Wyatt said he didn't have the energy or the enthusiasm to call out these sorts of behaviours daily.

"It's not about that one time. It's about all those times, and seeing us as animals and not as people, that shit needs to stop.

"Black deaths in custody, that shit needs to stop.

"I want to be what I want to be. Never trade your authenticity for approval. Be crazy, take a risk, be different, offend your family, call them out.

"Silence is violence. Complacency is complicit," he said.

"I don't want to be quiet. I don't want to be humble. I don't want to sit down."


Earlier in the show, Wyatt told the panel he was sick of sitting down and being "the nice guy" while institutions killed Indigenous people.

"It's been continuous since Captain Cook landed on these shores. It's still happening. It's a denial of our existence," he said.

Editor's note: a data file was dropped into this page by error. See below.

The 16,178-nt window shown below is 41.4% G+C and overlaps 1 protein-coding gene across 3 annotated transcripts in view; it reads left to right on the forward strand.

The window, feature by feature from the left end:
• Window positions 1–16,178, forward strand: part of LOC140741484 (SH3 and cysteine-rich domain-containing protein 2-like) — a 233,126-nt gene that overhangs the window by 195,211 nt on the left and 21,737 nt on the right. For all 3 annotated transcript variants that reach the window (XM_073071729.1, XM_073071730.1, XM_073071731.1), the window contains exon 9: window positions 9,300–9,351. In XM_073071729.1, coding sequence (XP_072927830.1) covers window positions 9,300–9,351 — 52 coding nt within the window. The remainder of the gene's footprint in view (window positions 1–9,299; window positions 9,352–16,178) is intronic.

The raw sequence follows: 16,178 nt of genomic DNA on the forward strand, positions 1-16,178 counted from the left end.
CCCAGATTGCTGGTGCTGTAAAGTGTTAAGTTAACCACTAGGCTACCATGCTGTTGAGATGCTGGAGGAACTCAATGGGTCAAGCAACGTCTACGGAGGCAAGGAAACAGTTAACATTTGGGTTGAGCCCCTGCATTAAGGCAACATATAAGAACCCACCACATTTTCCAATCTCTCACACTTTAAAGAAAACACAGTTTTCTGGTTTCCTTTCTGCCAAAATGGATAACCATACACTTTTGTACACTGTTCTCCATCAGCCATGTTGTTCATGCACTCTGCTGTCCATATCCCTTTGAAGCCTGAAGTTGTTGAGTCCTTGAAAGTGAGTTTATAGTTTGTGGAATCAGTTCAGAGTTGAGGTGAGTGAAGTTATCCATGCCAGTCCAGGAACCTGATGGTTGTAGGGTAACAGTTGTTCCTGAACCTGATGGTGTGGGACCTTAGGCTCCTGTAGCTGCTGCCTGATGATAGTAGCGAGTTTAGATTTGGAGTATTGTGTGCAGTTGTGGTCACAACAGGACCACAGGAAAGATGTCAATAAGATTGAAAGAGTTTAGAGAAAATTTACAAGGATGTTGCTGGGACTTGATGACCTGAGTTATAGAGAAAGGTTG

"We're demanding. We're demanding justice. And those protests in America - they're not protests, they're demanding it.

"There are riots and people are talking about order. Who cares about order if there's no justice? We want justice. I'm sick of talking about being in order - you know what? It doesn't work. Being peaceful - peaceful protests - don't work. You're never satisfied. You're never happy for what we do.

"I've got to sit here and be 'the nice guy'. I don't want to be the nice guy no more because no one listens to you. I'm sick of being this person, this 'animal'. I don't want to be an animal no more."

This week's panel also included actor and writer, Nakkiah Lui, lawyer and human rights advocate Nyadol Nyuon, Federal Shadow Treasurer Jim Chalmers and NSW Liberal Senator Andrew Bragg.